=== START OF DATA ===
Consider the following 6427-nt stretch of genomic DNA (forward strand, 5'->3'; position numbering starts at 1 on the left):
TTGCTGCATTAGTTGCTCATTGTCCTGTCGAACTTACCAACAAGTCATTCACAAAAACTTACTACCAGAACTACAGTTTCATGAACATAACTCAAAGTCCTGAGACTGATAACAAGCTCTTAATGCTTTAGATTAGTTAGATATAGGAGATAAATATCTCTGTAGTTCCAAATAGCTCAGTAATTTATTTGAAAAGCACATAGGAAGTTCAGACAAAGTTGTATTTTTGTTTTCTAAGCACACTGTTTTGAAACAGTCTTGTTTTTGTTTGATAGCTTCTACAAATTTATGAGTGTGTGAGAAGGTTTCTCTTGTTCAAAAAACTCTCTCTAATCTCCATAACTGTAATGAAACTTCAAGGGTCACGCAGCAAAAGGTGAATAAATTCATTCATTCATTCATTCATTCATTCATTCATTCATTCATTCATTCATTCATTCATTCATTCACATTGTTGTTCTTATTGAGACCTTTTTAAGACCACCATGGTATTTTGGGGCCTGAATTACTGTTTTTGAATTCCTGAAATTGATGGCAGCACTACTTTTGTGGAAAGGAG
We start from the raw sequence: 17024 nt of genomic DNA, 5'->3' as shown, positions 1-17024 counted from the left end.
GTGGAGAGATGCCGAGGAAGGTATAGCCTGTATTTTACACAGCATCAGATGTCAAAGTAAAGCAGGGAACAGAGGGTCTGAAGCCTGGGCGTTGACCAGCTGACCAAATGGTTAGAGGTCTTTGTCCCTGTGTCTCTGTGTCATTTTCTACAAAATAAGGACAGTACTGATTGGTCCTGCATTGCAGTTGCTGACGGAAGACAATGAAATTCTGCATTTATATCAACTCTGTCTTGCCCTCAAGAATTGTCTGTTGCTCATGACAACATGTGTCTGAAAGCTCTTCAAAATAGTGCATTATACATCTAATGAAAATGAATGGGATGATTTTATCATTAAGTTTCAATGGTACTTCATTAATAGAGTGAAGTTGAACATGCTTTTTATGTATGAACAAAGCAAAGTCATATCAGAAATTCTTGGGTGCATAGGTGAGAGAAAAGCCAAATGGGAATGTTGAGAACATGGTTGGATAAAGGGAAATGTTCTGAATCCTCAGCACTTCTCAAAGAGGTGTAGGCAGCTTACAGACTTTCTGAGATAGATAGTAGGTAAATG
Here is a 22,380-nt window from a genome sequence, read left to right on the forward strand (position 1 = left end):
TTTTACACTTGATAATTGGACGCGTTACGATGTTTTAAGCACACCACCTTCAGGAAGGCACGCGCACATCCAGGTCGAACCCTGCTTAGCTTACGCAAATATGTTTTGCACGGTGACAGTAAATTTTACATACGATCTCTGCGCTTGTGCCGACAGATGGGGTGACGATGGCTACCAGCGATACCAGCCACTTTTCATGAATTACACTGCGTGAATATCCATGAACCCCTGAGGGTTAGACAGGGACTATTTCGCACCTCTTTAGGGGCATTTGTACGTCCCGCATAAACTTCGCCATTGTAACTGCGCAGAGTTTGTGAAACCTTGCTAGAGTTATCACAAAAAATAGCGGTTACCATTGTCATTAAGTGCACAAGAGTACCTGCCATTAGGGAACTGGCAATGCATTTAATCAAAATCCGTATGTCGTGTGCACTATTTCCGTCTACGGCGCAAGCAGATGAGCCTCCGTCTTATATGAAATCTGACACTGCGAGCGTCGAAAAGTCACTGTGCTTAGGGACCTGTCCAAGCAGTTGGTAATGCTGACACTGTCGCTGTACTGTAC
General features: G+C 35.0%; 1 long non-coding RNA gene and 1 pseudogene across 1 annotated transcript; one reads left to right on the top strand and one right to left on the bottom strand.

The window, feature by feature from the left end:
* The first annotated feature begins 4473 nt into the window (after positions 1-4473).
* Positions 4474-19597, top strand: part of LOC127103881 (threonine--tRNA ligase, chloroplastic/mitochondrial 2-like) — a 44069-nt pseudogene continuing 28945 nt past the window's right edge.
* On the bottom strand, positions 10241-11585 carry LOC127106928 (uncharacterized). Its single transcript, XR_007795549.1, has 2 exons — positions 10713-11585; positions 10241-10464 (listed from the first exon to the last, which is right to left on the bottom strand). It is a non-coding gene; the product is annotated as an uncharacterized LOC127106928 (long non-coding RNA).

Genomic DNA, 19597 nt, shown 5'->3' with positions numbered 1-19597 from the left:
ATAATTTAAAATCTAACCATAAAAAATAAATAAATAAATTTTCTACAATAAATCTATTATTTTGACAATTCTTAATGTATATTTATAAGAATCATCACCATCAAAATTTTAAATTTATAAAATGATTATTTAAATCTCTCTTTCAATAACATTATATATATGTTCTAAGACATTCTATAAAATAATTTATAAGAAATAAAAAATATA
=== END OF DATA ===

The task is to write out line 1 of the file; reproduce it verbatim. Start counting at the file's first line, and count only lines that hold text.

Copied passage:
Consider the following 6427-nt stretch of genomic DNA (forward strand, 5'->3'; position numbering starts at 1 on the left):